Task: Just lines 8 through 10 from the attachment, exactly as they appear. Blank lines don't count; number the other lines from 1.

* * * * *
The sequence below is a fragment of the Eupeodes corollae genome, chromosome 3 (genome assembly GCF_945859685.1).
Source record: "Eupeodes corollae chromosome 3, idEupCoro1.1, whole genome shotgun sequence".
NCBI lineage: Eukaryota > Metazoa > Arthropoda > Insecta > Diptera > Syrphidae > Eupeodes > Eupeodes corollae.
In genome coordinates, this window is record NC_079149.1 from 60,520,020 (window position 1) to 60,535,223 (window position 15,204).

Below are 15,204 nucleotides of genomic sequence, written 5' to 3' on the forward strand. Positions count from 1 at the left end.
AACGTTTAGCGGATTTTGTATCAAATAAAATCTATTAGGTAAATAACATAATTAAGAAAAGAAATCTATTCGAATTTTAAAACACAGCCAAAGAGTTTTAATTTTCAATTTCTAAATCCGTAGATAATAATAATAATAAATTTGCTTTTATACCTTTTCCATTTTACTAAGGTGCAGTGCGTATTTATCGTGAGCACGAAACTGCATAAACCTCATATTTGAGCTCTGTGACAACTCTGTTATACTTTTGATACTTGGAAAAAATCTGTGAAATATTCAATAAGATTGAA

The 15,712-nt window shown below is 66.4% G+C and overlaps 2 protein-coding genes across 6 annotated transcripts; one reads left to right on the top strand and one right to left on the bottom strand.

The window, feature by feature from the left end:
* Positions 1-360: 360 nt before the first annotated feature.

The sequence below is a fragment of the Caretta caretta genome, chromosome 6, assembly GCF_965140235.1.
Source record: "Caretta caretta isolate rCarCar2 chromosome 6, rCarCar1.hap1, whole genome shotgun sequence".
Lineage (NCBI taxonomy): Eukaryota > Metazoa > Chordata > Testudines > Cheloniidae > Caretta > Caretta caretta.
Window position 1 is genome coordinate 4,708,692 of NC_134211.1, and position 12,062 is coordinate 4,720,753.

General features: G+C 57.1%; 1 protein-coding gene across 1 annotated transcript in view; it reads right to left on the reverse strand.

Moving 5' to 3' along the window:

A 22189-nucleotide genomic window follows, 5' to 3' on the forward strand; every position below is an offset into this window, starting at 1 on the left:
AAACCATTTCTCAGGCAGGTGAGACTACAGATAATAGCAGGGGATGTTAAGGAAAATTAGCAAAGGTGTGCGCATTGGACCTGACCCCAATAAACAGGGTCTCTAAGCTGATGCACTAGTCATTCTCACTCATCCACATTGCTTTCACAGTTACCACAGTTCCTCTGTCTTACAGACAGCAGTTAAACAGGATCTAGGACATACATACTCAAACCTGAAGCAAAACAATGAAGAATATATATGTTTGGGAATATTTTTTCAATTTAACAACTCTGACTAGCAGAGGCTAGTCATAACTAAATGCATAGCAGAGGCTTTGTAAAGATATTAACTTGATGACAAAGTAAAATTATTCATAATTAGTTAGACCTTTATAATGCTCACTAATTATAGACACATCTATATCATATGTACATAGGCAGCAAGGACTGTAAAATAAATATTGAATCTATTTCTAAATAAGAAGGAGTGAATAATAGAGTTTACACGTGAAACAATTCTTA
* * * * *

The window, feature by feature from the left end:
* Positions 1-360: 360 nt before the first annotated feature.

The sequence below is a fragment of the Caretta caretta genome, chromosome 6, assembly GCF_965140235.1.